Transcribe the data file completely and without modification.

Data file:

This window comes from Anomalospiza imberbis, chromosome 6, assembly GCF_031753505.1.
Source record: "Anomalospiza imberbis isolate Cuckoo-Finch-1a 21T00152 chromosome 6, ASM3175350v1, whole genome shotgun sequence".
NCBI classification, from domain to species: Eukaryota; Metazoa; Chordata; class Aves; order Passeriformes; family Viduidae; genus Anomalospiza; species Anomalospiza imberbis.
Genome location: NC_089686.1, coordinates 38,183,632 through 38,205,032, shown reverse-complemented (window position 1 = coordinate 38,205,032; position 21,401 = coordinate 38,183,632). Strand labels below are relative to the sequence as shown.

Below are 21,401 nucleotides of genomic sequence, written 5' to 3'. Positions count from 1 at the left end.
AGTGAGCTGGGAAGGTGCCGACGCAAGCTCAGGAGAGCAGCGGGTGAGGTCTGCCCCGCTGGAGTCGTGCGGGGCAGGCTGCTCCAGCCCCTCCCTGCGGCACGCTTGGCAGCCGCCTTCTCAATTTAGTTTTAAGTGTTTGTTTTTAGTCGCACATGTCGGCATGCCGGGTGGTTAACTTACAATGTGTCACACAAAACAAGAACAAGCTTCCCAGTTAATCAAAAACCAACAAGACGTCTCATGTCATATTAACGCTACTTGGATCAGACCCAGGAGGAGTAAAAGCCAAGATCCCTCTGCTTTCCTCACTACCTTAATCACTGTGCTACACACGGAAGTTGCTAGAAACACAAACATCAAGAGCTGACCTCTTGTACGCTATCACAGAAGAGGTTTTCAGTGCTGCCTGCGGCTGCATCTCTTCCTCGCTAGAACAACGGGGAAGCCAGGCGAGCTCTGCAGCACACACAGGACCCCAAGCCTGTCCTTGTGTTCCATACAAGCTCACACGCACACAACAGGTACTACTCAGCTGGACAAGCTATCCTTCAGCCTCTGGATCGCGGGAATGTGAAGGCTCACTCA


This window comes from Anomalospiza imberbis, chromosome 6, assembly GCF_031753505.1.
Source record: "Anomalospiza imberbis isolate Cuckoo-Finch-1a 21T00152 chromosome 6, ASM3175350v1, whole genome shotgun sequence".
NCBI classification, from domain to species: Eukaryota; Metazoa; Chordata; class Aves; order Passeriformes; family Viduidae; genus Anomalospiza; species Anomalospiza imberbis.
Genome location: NC_089686.1, coordinates 38,183,632 through 38,205,032, shown reverse-complemented (window position 1 = coordinate 38,205,032; position 21,401 = coordinate 38,183,632). Strand labels below are relative to the sequence as shown.

Below are 21,401 nucleotides of genomic sequence, written 5' to 3'. Positions count from 1 at the left end.
AGTGAGCTGGGAAGGTGCCGACGCAAGCTCAGGAGAGCAGCGGGTGAGGTCTGCCCCGCTGGAGTCGTGCGGGGCAGGCTGCTCCAGCCCCTCCCTGCGGCACGCTTGGCAGCCGCCTTCTCAATTTAGTTTTAAGTGTTTGTTTTTAGTCGCACATGTCGGCATGCCGGGTGGTTAACTTACAATGTGTCACACAAAACAAGAACAAGCTTCCCAGTTAATCAAAAACCAACAAGACGTCTCATGTCATATTAACGCTACTTGGATCAGACCCAGGAGGAGTAAAAGCCAAGATCCCTCTGCTTTCCTCACTACCTTAATCACTGTGCTACACACGGAAGTTGCTAGAAACACAAACATCAAGAGCTGACCTCTTGTACGCTATCACAGAAGAGGTTTTCAGTGCTGCCTGCGGCTGCATCTCTTCCTCGCTAGAACAACGGGGAAGCCAGGCGAGCTCTGCAGCACACACAGGACCCCAAGCCTGTCCTTGTGTTCCATACAAGCTCACACGCACACAACAGGTACTACTCAGCTGGACAAGCTATCCTTCAGCCTCTGGATCGCGGGAATGTGAAGGCTCACTCA